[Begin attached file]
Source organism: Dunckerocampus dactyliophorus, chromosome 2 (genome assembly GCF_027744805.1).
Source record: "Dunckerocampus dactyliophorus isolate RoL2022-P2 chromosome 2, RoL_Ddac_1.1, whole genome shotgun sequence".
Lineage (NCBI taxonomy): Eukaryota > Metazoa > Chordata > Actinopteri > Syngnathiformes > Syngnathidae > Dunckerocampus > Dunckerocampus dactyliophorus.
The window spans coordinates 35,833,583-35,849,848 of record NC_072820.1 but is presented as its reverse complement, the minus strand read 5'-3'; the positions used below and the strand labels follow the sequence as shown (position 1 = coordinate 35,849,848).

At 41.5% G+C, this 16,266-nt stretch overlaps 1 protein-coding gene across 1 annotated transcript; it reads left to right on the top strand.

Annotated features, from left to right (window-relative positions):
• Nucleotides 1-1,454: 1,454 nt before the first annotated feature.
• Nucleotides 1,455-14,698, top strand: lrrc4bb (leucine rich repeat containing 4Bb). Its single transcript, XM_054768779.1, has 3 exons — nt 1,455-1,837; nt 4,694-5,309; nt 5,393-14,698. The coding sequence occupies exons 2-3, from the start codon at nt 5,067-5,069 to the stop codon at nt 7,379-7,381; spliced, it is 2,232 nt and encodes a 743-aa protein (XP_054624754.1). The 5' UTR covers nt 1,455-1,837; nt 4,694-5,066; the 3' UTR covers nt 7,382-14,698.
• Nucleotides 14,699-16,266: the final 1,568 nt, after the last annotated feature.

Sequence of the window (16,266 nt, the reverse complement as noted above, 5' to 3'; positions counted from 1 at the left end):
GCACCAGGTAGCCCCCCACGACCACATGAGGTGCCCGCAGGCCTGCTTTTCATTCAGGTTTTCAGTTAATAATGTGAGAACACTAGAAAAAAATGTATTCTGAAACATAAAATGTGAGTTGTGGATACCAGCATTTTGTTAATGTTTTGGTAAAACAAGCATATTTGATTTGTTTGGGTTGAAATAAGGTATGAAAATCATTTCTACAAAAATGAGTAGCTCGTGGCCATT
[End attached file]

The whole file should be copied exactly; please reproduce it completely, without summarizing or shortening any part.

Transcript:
Source organism: Dunckerocampus dactyliophorus, chromosome 2 (genome assembly GCF_027744805.1).
Source record: "Dunckerocampus dactyliophorus isolate RoL2022-P2 chromosome 2, RoL_Ddac_1.1, whole genome shotgun sequence".
Lineage (NCBI taxonomy): Eukaryota > Metazoa > Chordata > Actinopteri > Syngnathiformes > Syngnathidae > Dunckerocampus > Dunckerocampus dactyliophorus.
The window spans coordinates 35,833,583-35,849,848 of record NC_072820.1 but is presented as its reverse complement, the minus strand read 5'-3'; the positions used below and the strand labels follow the sequence as shown (position 1 = coordinate 35,849,848).

At 41.5% G+C, this 16,266-nt stretch overlaps 1 protein-coding gene across 1 annotated transcript; it reads left to right on the top strand.

Annotated features, from left to right (window-relative positions):
• Nucleotides 1-1,454: 1,454 nt before the first annotated feature.
• Nucleotides 1,455-14,698, top strand: lrrc4bb (leucine rich repeat containing 4Bb). Its single transcript, XM_054768779.1, has 3 exons — nt 1,455-1,837; nt 4,694-5,309; nt 5,393-14,698. The coding sequence occupies exons 2-3, from the start codon at nt 5,067-5,069 to the stop codon at nt 7,379-7,381; spliced, it is 2,232 nt and encodes a 743-aa protein (XP_054624754.1). The 5' UTR covers nt 1,455-1,837; nt 4,694-5,066; the 3' UTR covers nt 7,382-14,698.
• Nucleotides 14,699-16,266: the final 1,568 nt, after the last annotated feature.

Sequence of the window (16,266 nt, the reverse complement as noted above, 5' to 3'; positions counted from 1 at the left end):
GCACCAGGTAGCCCCCCACGACCACATGAGGTGCCCGCAGGCCTGCTTTTCATTCAGGTTTTCAGTTAATAATGTGAGAACACTAGAAAAAAATGTATTCTGAAACATAAAATGTGAGTTGTGGATACCAGCATTTTGTTAATGTTTTGGTAAAACAAGCATATTTGATTTGTTTGGGTTGAAATAAGGTATGAAAATCATTTCTACAAAAATGAGTAGCTCGTGGCCATT